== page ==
Angela, who plans to volunteer with HPS’ Polk Middle School program, also volunteers with YLS’ mentoring program at Del Norte High School. She says many of the youth she works with don’t see a clear path to their future, and these programs aim to help.
A first-generation college student, Angela said it can be hard when kids don’t have “great shining examples” of what they can achieve. Through volunteering, she wants to help them dream.
Angela says those who want to get involved with affinity groups can find the one that suits them best. Each committee group has a different mix of what they do, but they all have opportunities for service, opportunities for networking, and even opportunities for agency visits, she says.
Locally run, locally focused
Physicist Ben Yee (1118) became a YLS member when he moved to New Mexico from Michigan. He saw it as a way to network in an active group. He helped with an outdoor beautification project at Crossroads for Women’s Hope House and mentored teenagers at Del Norte High School. He also participated in Gift of Giving, an event at Explora last week that enabled the public to learn about local philanthropy.
“What I really like about the United Way is it’s locally run, locally organized, and it’s locally focused,” Ben says. “Even though it’s a national group, it’s sort of like a franchise. It’s all local members. They are the ones who decide where the funding goes, what the funding priorities are, what kind of projects they want to support.”
Instead of focusing on individual programs, United Way is more interested in what set of programs help a particular issue, Ben says.
United Way volunteers have the opportunity to read proposals and listen to presentations from various agencies seeking funding. For the last two years, Angela read several domestic violence proposals that receive grants through WIP, and Jesus, the council chair for HPS, read proposals that benefit students. Learning about central New Mexico’s issues can be overwhelming, but Angela and Jesus both say they see what United Way and the affinity groups can do.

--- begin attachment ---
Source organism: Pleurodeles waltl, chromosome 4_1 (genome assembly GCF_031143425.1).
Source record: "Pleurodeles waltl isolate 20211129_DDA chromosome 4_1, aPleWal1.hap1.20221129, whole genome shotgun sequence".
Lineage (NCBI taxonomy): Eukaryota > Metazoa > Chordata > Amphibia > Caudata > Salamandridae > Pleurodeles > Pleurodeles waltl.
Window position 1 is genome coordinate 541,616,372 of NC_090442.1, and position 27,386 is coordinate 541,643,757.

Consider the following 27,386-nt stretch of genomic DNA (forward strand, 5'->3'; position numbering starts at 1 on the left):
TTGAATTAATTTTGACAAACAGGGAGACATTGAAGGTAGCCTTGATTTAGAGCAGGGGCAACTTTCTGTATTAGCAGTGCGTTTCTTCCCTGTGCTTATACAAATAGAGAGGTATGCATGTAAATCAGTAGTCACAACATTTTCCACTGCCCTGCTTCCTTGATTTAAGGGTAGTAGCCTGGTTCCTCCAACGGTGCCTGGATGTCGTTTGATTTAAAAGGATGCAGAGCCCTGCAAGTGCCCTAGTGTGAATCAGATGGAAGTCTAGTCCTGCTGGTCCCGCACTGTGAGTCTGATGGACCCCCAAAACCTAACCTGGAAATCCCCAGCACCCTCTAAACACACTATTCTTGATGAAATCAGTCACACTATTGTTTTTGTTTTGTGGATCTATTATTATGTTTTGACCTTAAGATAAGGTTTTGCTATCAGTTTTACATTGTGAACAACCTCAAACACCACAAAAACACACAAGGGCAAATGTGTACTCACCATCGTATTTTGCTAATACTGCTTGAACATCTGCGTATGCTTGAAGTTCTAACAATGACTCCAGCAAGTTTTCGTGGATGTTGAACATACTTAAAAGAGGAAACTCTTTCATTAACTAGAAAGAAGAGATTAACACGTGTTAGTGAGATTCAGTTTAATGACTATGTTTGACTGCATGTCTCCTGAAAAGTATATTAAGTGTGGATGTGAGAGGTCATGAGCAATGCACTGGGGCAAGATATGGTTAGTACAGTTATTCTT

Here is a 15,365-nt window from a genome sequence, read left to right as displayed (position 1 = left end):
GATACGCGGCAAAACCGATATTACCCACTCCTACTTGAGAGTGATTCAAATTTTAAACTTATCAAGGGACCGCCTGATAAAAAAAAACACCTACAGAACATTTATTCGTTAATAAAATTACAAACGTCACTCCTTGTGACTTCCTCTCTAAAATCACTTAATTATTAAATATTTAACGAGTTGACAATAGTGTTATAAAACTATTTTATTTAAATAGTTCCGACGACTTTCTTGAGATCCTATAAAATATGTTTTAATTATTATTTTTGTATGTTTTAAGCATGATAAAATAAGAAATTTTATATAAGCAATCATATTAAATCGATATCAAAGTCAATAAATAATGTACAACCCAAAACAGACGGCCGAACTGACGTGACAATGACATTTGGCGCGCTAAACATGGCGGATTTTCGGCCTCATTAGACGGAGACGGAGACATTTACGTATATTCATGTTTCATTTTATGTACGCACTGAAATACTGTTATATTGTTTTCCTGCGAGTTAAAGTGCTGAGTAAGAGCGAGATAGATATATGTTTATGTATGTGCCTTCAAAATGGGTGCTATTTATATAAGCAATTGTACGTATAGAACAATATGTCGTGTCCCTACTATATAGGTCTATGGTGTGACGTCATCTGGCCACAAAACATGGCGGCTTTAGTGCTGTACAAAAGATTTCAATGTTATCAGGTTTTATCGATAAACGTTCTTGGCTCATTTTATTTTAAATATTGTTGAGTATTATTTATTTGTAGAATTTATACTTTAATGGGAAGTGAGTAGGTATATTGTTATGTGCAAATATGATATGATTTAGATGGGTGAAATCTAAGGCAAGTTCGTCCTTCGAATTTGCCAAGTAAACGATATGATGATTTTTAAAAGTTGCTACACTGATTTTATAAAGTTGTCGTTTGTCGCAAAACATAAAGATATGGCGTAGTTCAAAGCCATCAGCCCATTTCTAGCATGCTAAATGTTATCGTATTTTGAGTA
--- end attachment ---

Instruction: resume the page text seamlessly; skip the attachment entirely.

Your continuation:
“The community at large needs a lot of help, and when you discover all the needs out there, it’s really almost overwhelming. But there are many different aspects of the community that individuals can get involved in, and many ways to give back,” Jesus says. “I think most of us in HPS feel like we’ve been blessed with so much that it’s our duty to help others have some of the same blessings that we had, and see themselves getting and leading successful lives here in Albuquerque, or wherever they might go.”
For more information on United Way affinity groups, visit www.uwcnm.org/you-can-help/join-group.
There’s an Affinity Group for you
Young Leaders Society: This group, made up of members age 45 and younger, works to educate and encourage youth in central New Mexico. YLS organizes service projects around the community, and many members are involved in its Del Norte High School mentoring program. YLS awarded seven program grants this year.
Women In Philanthropy: This group strives to give women a greater voice with education and encouragement. WIP focuses on self-sufficiency for women and helps victims of domestic violence. The group often arranges agency visits and speaking events. WIP also runs its own mentoring program for women. WIP awarded four grants this year.